Sanofi sounds taps on a half dozen drug pro­grams in lat­est pipeline cleanup

Just 8 months af­ter Sanofi $SNY amend­ed its deal with a cash hun­gry Im­muno­Gen, pay­ing $30 mil­lion to get full com­mer­cial rights on isat­ux­imab and SAR428926 — an an­ti-LAMP1 ADC for sol­id tu­mors — the phar­ma gi­ant is dis­pos­ing a pair of de­vel­op­ment pro­grams once pur­sued for both drugs.

Tout­ed as a po­ten­tial block­buster for mul­ti­ple myelo­ma and a top prospect in their late-stage pipeline, Sanofi is dis­card­ing a mid-stage ef­fort on acute lym­phoblas­tic leukemia for the an­ti-CD38 an­ti­body isat­ux­imab, ac­cord­ing to its pipeline up­date to­day.

Then there’s GLD52 (GZ402668), once tout­ed as a next-gen ver­sion of Lem­tra­da for re­laps­ing mul­ti­ple scle­ro­sis. That’s out, with­out ex­pla­na­tion.

There are sev­er­al ex­its for mid-stage drugs, in­clud­ing:

— SAR100842, an LPA1 re­cep­tor an­tag­o­nist stud­ied for sys­temic scle­ro­sis, didn’t make the cut.

— The IL-4/IL-13 an­ti­body SAR156597 was dropped for id­io­path­ic pul­monary fi­bro­sis af­ter the Phase II wrapped. There’s still no word on what went wrong there.

And as we al­ready re­port­ed last De­cem­ber, Sanofi ter­mi­nat­ed its late-stage pro­gram for a Clostrid­i­um dif­fi­cile vac­cine af­ter in­ves­ti­ga­tors de­ter­mined they were on a straight path to fail­ure.

The fresh ros­ter of set­backs un­der­scores the is­sues that Sanofi has had to con­front in try­ing to fo­cus more on its in-house pipeline. Most of its most promis­ing de­vel­op­ment pro­grams have come from part­ner­ships with Re­gen­eron and Al­ny­lam.

The big piv­otal read­outs in 2018 for Sanofi are on the PC­SK9 drug Pralu­ent, the PD-1 cemi­plimab and dupilum­ab, all from Re­gen­eron. Their fourth big read­out is on isat­ux­imab.

Sanofi’s biggest re­cent suc­cess ac­tu­al­ly turned in­to a bit­ter sna­fu af­ter its dengue vac­cine Deng­vax­ia trig­gered safe­ty alarms af­ter the com­pa­ny con­ced­ed it raised the risk of hos­pi­tal­iza­tions for kids who were vac­ci­nat­ed and then ex­posed to the wild type virus for the first time.

Grow­ing ac­cep­tance of ac­cel­er­at­ed path­ways for nov­el treat­ments: but does reg­u­la­to­ry ap­proval lead to com­mer­cial suc­cess?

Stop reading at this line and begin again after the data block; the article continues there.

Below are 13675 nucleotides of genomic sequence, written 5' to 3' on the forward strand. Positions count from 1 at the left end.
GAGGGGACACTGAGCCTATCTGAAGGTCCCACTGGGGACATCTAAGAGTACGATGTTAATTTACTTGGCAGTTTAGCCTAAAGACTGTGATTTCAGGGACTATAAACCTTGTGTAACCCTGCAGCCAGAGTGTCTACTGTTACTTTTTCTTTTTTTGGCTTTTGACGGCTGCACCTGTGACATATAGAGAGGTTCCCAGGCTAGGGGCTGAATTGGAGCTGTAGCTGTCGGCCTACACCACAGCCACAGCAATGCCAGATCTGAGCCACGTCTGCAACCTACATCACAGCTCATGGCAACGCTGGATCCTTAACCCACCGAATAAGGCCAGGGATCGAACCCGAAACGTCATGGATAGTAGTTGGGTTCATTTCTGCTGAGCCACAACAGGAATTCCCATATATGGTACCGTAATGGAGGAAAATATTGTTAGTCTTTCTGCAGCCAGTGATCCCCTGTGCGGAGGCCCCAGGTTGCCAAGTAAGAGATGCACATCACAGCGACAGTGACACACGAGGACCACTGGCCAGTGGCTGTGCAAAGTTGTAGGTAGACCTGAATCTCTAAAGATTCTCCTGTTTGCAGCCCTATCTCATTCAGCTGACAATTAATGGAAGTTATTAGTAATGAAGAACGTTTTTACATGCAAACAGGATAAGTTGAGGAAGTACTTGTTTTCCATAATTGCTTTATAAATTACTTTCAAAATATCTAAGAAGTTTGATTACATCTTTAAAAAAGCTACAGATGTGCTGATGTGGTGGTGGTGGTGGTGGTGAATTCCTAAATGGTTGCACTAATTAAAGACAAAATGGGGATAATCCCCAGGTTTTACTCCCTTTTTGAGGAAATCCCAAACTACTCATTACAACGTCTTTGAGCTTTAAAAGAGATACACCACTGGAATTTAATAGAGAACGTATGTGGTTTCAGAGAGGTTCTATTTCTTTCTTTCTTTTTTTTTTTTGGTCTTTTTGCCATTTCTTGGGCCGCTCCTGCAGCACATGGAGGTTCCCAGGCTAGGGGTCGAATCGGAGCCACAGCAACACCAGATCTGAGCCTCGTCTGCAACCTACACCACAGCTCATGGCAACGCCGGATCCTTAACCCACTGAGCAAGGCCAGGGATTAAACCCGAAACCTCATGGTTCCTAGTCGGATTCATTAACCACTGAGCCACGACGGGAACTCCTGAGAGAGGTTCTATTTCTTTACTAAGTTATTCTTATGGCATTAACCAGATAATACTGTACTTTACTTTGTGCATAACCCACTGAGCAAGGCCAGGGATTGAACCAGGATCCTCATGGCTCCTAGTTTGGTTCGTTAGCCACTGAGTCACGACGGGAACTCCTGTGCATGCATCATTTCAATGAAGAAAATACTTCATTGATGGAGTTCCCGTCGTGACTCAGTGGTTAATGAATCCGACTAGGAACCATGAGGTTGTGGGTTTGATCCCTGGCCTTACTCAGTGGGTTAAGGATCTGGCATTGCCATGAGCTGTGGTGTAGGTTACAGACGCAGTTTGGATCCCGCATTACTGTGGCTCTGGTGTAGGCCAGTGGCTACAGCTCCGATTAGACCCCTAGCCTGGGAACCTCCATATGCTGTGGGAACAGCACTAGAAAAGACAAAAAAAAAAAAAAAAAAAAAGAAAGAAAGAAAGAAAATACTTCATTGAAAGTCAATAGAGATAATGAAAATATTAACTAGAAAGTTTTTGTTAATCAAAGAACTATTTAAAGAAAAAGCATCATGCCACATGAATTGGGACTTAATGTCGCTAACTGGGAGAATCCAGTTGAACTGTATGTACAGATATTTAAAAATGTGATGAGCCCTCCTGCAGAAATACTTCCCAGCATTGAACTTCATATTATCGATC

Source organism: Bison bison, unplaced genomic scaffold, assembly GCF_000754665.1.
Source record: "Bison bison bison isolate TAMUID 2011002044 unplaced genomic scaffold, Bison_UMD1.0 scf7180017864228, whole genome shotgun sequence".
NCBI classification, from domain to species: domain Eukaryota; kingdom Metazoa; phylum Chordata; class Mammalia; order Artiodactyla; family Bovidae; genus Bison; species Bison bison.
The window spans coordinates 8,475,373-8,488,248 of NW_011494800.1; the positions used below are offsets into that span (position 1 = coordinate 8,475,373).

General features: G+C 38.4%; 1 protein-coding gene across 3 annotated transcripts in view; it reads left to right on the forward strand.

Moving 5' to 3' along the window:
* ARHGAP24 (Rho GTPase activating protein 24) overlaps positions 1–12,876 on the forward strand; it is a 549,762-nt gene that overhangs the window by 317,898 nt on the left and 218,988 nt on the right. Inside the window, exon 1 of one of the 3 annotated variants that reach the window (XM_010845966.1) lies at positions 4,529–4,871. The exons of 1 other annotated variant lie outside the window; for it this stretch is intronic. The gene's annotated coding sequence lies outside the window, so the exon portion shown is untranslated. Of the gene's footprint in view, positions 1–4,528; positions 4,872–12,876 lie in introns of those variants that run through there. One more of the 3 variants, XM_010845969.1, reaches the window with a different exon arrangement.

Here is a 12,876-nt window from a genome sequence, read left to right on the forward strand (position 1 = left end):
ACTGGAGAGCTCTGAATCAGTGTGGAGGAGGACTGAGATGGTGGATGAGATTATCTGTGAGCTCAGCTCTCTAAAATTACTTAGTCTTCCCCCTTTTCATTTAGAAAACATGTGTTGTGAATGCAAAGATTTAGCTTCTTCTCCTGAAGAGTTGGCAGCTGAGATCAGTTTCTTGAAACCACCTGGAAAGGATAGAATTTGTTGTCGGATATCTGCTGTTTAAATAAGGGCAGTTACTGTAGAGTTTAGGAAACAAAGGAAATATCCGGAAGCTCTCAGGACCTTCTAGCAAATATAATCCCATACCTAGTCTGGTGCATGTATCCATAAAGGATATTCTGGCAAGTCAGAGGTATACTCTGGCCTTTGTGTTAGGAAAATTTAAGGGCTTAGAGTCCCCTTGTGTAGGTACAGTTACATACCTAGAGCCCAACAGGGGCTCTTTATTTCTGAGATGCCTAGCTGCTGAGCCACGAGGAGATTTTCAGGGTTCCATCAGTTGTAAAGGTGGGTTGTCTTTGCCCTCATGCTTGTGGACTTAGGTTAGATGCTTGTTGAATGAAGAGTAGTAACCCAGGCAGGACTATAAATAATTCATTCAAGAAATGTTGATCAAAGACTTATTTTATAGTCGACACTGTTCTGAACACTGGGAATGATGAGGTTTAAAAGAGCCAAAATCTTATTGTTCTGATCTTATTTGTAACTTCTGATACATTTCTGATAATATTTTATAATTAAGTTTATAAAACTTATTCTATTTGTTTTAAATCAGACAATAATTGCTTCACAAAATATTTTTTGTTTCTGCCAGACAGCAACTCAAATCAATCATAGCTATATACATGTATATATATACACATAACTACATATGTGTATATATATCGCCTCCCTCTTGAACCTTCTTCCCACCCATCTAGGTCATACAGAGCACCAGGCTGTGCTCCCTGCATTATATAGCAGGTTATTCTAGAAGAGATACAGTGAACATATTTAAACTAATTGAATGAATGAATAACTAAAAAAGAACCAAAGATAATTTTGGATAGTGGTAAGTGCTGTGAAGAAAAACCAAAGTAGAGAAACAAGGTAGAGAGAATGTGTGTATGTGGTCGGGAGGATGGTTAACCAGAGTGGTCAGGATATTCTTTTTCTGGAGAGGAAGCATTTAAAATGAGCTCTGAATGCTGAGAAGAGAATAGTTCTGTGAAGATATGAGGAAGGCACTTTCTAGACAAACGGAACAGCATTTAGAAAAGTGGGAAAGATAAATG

By Mwango Kashoki, MD, MPH, Vice President-Technical, and Richard Macaulay, Senior Director, of Parexel Regulatory & Access

In recent years, we’ve seen a significant uptake in the use of regulatory options by companies looking to accelerate the journey of life-saving drugs to market. In 2018, 73% of the novel drugs approved by the U.S. Federal Drug Administration (FDA) were designated under one or more expedited development program categories (Fast Track, Breakthrough Therapy, Priority Review, and Accelerated Approval).ᶦ

Take­da swoops in to buy lit­tle biotech part­ner and its celi­ac drug poised to 'change stan­dard of care'

Having spent three years carefully grooming PvP Biologics and its drug for celiac disease, Takeda is happy enough with the proof-of-concept data to buy it all.

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Bio­gen touts new ev­i­dence from the gene ther­a­py com­pa­ny it wa­gered $800M on

A year ago, Biogen made a big bet on a small gene therapy company. Now they have new evidence one of their therapies could work.

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Mi­cro­bio­me Q&A: New study maps the vagi­na's 'op­ti­mal mi­cro­bio­ta' — and its im­pli­ca­tions for bio­phar­ma

The widely-held notion that the “optimal” vaginal microbiota is dominated by one strain of lactic-acid producing bacteria has now been challenged in a new paper, published in Nature Communications on Wednesday, which used advanced gene sequencing methods to map out the most comprehensive gene catalog of the human vaginal microbiome.